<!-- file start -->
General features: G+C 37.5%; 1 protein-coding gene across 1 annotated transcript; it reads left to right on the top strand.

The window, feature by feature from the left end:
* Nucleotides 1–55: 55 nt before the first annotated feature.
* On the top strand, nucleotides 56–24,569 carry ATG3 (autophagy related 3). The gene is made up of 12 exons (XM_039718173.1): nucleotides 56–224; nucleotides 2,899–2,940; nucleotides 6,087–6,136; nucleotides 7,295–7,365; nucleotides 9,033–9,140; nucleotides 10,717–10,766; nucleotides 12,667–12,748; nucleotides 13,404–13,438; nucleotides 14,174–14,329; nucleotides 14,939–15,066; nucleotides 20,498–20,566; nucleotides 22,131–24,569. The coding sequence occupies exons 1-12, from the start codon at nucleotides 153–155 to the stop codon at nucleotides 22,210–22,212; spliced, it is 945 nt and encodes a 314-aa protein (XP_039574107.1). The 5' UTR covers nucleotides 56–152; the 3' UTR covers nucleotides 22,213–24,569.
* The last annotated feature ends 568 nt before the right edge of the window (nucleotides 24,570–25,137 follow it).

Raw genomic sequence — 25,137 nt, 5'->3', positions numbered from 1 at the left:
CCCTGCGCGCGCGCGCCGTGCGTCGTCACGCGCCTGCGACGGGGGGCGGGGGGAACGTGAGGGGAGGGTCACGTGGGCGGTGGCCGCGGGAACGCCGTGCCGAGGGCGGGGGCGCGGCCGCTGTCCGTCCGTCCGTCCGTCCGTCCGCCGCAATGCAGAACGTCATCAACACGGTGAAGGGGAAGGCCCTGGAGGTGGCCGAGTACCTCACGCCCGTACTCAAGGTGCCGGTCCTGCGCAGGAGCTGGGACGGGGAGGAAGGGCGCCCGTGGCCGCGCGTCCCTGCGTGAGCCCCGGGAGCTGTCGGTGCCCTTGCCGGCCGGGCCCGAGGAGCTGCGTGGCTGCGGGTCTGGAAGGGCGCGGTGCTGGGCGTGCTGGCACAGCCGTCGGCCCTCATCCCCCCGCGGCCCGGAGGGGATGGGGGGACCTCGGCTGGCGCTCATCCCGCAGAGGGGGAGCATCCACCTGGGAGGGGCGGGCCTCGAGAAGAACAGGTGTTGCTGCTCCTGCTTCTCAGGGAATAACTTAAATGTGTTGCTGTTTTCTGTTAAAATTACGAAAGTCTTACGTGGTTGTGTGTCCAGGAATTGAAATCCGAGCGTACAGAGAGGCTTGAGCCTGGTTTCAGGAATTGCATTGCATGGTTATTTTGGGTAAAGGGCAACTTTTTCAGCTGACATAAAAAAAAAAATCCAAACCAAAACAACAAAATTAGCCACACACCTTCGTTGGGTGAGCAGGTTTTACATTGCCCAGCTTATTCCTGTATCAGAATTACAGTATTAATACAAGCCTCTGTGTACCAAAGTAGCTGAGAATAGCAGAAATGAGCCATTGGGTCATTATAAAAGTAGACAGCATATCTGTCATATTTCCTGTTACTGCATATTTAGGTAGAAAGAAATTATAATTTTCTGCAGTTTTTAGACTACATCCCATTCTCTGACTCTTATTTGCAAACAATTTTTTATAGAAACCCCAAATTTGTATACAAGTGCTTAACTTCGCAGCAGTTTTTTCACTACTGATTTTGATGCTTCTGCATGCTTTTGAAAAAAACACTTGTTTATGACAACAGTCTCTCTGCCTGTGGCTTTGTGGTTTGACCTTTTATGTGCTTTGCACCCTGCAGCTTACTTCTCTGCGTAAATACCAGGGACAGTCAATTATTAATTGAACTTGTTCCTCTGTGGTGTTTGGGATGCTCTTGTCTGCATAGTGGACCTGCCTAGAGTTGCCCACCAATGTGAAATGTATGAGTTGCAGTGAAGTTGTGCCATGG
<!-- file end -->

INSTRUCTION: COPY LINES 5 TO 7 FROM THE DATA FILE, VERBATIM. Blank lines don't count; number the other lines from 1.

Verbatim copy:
* The last annotated feature ends 568 nt before the right edge of the window (nucleotides 24,570–25,137 follow it).

Raw genomic sequence — 25,137 nt, 5'->3', positions numbered from 1 at the left:
CCCTGCGCGCGCGCGCCGTGCGTCGTCACGCGCCTGCGACGGGGGGCGGGGGGAACGTGAGGGGAGGGTCACGTGGGCGGTGGCCGCGGGAACGCCGTGCCGAGGGCGGGGGCGCGGCCGCTGTCCGTCCGTCCGTCCGTCCGTCCGCCGCAATGCAGAACGTCATCAACACGGTGAAGGGGAAGGCCCTGGAGGTGGCCGAGTACCTCACGCCCGTACTCAAGGTGCCGGTCCTGCGCAGGAGCTGGGACGGGGAGGAAGGGCGCCCGTGGCCGCGCGTCCCTGCGTGAGCCCCGGGAGCTGTCGGTGCCCTTGCCGGCCGGGCCCGAGGAGCTGCGTGGCTGCGGGTCTGGAAGGGCGCGGTGCTGGGCGTGCTGGCACAGCCGTCGGCCCTCATCCCCCCGCGGCCCGGAGGGGATGGGGGGACCTCGGCTGGCGCTCATCCCGCAGAGGGGGAGCATCCACCTGGGAGGGGCGGGCCTCGAGAAGAACAGGTGTTGCTGCTCCTGCTTCTCAGGGAATAACTTAAATGTGTTGCTGTTTTCTGTTAAAATTACGAAAGTCTTACGTGGTTGTGTGTCCAGGAATTGAAATCCGAGCGTACAGAGAGGCTTGAGCCTGGTTTCAGGAATTGCATTGCATGGTTATTTTGGGTAAAGGGCAACTTTTTCAGCTGACATAAAAAAAAAAATCCAAACCAAAACAACAAAATTAGCCACACACCTTCGTTGGGTGAGCAGGTTTTACATTGCCCAGCTTATTCCTGTATCAGAATTACAGTATTAATACAAGCCTCTGTGTACCAAAGTAGCTGAGAATAGCAGAAATGAGCCATTGGGTCATTATAAAAGTAGACAGCATATCTGTCATATTTCCTGTTACTGCATATTTAGGTAGAAAGAAATTATAATTTTCTGCAGTTTTTAGACTACATCCCATTCTCTGACTCTTATTTGCAAACAATTTTTTATAGAAACCCCAAATTTGTATACAAGTGCTTAACTTCGCAGCAGTTTTTTCACTACTGATTTTGATGCTTCTGCATGCTTTTGAAAAAAACACTTGTTTATGACAACAGTCTCTCTGCCTGTGGCTTTGTGGTTTGACCTTTTATGTGCTTTGCACCCTGCAGCTTACTTCTCTGCGTAAATACCAGGGACAGTCAATTATTAATTGAACTTGTTCCTCTGTGGTGTTTGGGATGCTCTTGTCTGCATAGTGGACCTGCCTAGAGTTGCCCACCAATGTGAAATGTATGAGTTGCAGTGAAGTTGTGCCATGG